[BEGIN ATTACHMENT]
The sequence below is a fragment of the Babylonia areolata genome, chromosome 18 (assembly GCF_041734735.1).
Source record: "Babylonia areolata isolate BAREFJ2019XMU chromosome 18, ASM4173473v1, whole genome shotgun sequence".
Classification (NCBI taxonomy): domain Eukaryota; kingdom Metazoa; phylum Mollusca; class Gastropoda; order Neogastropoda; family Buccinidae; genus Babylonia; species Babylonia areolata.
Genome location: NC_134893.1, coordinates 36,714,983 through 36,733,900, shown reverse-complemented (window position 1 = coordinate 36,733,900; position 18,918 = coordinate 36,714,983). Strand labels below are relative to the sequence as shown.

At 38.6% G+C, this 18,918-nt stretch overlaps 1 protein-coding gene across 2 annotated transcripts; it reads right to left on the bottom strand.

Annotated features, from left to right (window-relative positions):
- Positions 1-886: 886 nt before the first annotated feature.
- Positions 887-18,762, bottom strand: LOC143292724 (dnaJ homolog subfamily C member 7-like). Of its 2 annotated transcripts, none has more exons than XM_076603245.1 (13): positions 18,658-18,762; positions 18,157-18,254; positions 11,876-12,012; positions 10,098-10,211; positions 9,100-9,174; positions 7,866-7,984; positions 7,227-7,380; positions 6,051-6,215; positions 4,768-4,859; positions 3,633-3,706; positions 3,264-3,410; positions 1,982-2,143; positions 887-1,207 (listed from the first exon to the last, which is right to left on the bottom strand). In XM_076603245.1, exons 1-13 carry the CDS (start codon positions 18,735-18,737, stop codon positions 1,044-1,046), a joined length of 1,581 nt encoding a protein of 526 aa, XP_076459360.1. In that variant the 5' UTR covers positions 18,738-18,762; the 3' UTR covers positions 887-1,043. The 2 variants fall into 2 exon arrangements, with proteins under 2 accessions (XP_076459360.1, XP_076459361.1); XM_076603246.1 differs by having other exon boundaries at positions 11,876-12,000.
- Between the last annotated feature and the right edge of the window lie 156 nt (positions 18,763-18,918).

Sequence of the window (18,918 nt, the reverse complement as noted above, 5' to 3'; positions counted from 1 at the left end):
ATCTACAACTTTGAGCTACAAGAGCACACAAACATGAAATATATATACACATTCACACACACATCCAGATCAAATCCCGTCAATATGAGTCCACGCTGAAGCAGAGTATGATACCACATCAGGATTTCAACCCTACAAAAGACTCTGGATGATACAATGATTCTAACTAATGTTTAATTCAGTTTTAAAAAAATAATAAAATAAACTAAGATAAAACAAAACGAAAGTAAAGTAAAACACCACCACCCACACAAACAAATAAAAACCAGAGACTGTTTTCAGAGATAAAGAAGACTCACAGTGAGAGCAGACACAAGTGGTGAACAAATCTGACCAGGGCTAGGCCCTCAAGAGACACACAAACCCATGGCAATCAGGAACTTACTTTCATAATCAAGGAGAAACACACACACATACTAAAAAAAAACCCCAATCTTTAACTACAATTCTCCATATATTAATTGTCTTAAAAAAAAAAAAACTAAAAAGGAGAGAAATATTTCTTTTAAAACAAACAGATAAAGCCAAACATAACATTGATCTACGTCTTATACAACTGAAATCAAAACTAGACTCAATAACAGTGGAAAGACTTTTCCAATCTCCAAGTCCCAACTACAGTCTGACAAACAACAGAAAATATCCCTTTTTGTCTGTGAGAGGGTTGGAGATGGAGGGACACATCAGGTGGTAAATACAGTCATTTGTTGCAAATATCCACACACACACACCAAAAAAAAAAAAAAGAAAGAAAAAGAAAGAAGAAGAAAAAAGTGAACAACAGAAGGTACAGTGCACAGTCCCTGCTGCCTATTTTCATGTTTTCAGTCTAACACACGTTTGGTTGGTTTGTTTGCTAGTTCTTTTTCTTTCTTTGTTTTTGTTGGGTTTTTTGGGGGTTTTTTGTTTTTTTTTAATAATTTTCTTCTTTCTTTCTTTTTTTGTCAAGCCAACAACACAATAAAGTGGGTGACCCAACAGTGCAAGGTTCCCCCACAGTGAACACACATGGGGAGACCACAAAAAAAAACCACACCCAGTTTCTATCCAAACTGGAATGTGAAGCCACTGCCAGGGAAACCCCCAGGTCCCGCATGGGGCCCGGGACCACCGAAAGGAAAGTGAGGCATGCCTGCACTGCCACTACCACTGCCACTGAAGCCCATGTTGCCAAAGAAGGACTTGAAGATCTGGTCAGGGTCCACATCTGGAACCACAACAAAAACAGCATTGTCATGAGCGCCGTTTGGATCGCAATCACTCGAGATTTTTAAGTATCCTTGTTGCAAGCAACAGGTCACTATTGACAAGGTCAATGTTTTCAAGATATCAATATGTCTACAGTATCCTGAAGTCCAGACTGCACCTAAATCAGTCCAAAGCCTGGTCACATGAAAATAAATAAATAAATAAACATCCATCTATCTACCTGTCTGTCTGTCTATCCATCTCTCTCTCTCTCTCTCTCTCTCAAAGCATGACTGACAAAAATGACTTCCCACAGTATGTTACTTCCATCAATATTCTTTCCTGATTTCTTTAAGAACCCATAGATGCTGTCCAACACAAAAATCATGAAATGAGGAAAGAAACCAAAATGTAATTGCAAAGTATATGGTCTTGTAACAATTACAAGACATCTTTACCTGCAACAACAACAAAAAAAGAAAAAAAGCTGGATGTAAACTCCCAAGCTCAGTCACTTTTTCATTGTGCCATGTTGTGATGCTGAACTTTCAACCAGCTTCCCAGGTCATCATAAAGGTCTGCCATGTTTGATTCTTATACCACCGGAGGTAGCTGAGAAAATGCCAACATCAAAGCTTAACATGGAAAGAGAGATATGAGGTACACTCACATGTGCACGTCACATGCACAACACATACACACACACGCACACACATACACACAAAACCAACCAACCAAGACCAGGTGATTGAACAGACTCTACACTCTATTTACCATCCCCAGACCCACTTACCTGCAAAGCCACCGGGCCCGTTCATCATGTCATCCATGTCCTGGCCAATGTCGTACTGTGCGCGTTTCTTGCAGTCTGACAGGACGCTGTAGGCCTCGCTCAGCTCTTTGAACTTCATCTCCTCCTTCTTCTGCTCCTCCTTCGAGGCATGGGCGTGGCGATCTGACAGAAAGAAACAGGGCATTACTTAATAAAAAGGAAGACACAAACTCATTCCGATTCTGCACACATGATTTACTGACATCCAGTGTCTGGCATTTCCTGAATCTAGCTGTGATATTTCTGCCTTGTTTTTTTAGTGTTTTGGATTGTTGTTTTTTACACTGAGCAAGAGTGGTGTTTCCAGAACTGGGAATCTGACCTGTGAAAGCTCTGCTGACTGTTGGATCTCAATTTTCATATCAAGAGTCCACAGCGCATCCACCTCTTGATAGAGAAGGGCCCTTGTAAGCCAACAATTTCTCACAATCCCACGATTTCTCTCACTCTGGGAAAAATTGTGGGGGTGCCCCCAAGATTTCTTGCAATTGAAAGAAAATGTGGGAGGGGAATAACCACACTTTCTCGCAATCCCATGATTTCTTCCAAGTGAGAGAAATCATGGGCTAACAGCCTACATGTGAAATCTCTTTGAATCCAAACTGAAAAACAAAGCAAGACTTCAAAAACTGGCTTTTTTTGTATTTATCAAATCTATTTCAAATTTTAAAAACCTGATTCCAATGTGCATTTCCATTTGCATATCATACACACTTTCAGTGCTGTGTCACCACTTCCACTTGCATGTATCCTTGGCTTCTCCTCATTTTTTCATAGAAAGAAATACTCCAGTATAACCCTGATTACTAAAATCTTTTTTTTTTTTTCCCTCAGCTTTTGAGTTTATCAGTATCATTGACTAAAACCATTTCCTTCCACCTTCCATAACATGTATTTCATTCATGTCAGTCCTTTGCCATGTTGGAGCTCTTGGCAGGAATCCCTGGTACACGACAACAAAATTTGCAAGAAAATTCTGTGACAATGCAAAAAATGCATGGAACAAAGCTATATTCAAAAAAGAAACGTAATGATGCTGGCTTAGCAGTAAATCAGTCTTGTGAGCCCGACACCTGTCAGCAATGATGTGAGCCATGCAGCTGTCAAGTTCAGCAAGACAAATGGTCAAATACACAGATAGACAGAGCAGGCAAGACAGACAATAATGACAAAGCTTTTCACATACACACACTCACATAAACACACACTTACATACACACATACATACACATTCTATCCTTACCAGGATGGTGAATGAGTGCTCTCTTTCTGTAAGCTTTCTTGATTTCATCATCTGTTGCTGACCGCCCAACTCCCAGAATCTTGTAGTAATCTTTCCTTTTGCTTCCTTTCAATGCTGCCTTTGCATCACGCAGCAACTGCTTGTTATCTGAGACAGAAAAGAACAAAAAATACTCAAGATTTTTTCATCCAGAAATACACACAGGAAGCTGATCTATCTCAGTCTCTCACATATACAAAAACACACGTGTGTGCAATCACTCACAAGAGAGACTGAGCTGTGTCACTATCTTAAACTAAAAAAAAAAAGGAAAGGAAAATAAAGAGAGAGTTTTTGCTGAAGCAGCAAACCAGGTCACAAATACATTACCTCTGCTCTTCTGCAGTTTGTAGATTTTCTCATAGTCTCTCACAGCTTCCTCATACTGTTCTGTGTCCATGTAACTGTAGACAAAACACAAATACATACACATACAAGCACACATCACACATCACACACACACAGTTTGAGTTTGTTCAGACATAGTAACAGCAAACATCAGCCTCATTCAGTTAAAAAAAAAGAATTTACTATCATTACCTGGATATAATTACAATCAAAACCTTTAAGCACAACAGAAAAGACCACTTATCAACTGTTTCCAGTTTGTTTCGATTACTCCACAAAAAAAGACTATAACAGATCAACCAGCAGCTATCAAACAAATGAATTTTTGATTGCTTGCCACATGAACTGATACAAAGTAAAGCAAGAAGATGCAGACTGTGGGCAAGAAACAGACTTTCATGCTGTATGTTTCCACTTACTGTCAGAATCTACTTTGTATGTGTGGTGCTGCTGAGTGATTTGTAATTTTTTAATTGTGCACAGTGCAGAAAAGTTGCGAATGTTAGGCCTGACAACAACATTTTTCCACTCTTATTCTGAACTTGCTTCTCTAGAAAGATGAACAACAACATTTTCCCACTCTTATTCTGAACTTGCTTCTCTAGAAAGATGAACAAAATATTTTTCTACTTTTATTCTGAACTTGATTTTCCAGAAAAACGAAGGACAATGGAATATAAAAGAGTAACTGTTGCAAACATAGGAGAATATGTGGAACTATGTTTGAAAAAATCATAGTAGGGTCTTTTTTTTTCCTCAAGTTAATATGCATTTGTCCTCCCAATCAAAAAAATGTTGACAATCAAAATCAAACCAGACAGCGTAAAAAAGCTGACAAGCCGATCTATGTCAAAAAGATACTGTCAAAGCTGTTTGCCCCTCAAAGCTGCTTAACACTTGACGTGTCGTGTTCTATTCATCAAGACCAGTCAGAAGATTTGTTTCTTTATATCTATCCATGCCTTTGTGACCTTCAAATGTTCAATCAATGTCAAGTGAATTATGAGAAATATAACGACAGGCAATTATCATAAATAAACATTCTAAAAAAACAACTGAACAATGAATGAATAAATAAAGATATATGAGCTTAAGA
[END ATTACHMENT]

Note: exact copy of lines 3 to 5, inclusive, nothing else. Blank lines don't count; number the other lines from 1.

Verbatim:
Classification (NCBI taxonomy): domain Eukaryota; kingdom Metazoa; phylum Mollusca; class Gastropoda; order Neogastropoda; family Buccinidae; genus Babylonia; species Babylonia areolata.
Genome location: NC_134893.1, coordinates 36,714,983 through 36,733,900, shown reverse-complemented (window position 1 = coordinate 36,733,900; position 18,918 = coordinate 36,714,983). Strand labels below are relative to the sequence as shown.

At 38.6% G+C, this 18,918-nt stretch overlaps 1 protein-coding gene across 2 annotated transcripts; it reads right to left on the bottom strand.